Yesterday, despite the impassioned support of the state bar and of distinguished former Associate U.S. Supreme Court Justice Sandra Day O’Connor, Nevadans again gave an emphatic “NO” to the so-called Missouri Plan in Nevada.
Question 1 on the ballot read,“Shall the Nevada Constitution be amended to provide for the appointment of Supreme Court justices and District Court judges by the Governor for their initial terms from lists of candidates nominated by the Commission on Judicial Selection, with subsequent retention of those justices and judges after independent performance evaluations and voter approval?”
The unofficial results, as irreverently anticipated here, had Nevadans failing to answer in the affirmative. The measure lost by almost 16 percent with 57.70% against and about 42% in favor.
Teeth-gnashing in the Silver State.
Still, the hand-wringing and enamel-gnashing from bench and bar proponents can be heard across the desert terrain to here.
Agenda-driven partisans scare retention conferees.
As previously reported here, with fierce agenda-driven partisanship at such a high pitch, even nominally safe judicial retention states ruled by Lifetime-tenure-light did not remain unscathed from a restive electorate. In Iowa, for example, to show that despite the job security usually accorded judges by judicial retention elections, Iowans dismissed three justices.
But in Colorado, an effort to oust 3 state supreme court justices only succeeded in scaring the otherwise smugly complacent. The undertaking mounted by Clear the Bench went down to defeat. See Colo. Supreme Court Justices Retained and Three Colorado Supreme Court justices appear to retain seats.
Meanwhile, in the rest of the otherwise tranquil paradise known as judicial retention ‘officium tutis,’ voters bothering to even look at the scores of unknown judges up for retention, mostly voted “Yes.”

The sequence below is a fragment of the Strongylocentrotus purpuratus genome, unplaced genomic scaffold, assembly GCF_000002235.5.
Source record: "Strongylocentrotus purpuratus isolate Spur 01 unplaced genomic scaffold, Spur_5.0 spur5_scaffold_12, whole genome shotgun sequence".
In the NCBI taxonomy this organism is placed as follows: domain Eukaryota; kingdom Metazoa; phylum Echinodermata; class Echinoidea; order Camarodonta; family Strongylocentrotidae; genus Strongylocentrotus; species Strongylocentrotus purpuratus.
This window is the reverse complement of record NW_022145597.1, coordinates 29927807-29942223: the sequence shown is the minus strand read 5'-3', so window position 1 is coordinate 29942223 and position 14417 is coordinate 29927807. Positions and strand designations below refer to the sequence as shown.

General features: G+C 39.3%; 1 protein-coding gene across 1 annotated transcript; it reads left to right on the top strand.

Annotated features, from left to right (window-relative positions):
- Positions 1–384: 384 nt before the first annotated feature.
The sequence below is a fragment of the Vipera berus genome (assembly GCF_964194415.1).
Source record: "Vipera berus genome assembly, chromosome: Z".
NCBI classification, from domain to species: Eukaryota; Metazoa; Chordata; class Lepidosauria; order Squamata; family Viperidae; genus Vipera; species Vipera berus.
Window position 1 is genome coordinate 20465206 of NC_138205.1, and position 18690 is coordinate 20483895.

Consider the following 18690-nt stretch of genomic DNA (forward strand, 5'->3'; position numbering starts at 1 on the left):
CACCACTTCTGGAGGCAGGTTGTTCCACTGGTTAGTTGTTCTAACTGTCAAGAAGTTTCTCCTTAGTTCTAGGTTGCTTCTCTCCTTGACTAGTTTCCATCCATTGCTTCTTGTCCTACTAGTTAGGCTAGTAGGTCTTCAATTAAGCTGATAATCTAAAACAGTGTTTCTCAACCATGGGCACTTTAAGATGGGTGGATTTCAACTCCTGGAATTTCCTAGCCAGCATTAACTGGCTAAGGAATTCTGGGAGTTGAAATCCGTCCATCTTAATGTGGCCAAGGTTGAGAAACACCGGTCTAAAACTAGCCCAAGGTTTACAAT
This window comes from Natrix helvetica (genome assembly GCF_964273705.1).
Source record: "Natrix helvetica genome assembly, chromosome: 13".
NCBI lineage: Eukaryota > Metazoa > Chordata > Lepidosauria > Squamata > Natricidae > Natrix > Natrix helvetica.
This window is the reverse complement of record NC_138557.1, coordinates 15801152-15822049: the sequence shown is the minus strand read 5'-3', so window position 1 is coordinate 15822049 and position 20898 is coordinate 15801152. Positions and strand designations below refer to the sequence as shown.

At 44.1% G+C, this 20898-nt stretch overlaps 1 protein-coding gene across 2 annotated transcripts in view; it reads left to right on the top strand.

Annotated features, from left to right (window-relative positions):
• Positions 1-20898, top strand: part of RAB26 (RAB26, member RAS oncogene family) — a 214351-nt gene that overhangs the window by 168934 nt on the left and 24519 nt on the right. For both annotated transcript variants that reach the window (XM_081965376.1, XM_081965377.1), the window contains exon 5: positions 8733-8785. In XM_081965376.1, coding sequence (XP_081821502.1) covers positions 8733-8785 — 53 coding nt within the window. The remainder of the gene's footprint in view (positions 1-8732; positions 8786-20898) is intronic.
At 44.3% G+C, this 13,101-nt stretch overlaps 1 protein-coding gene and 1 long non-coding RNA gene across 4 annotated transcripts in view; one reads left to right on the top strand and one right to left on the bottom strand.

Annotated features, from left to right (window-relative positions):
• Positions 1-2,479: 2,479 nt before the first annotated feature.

Here in Arizona’s Maricopa County, 60 judges were up for retention. You’d have to go to Cook County, Illinois with 68 judges on their November 2, 2010 ballot to find another jurisdiction with even more judges up for retention. By comparison, in Iowa, the retention ballot there had a more manageable 14.
“What a country!”
However, you do have to hand it to any intrepid voter willing to run their finger down the long lists to vote ‘yea’ or ‘nay.’ It’s to their credit if they’re able to sufficiently inform themselves beforehand to pore through scores of names they barely know 2 nickel’s worth and perform their civic duties. But I hazard to add that such desultory votes of confidence by an under-informed electorate should give any fair-minded jurist pause.
An October 22, 2010 article from Nebraska’s Lincoln Journal Star Online, Many voters unsure when it comes to judicial retention, discussed the problem of voter inattention, disinterest and reluctance to vote for people they know next to nothing about. It’s called “roll off.”
The article by Corey Matteson mentioned a 2007 study on improving the judicial retention process. It was co-authored by Nebraska Appeals Court Judge John Irwin who Matteson quoted in his story. Judge Irwin said, “Very few people can tell you — certainly they can’t tell you who judges are most of the time.”
Some voters vote ‘yes’ on every judge while others vote ‘no’ on every judge. Judge Irwin’s explanation for this is that it’s “because they don’t feel they’re in a position to make an intelligent vote.”
To which I respond by quoting the inimitable comedian Yakov Smirnoff and say, “What a country!”
For a more complete judicial election roundup from around the U.S., see LegalNewsline: Election roundup.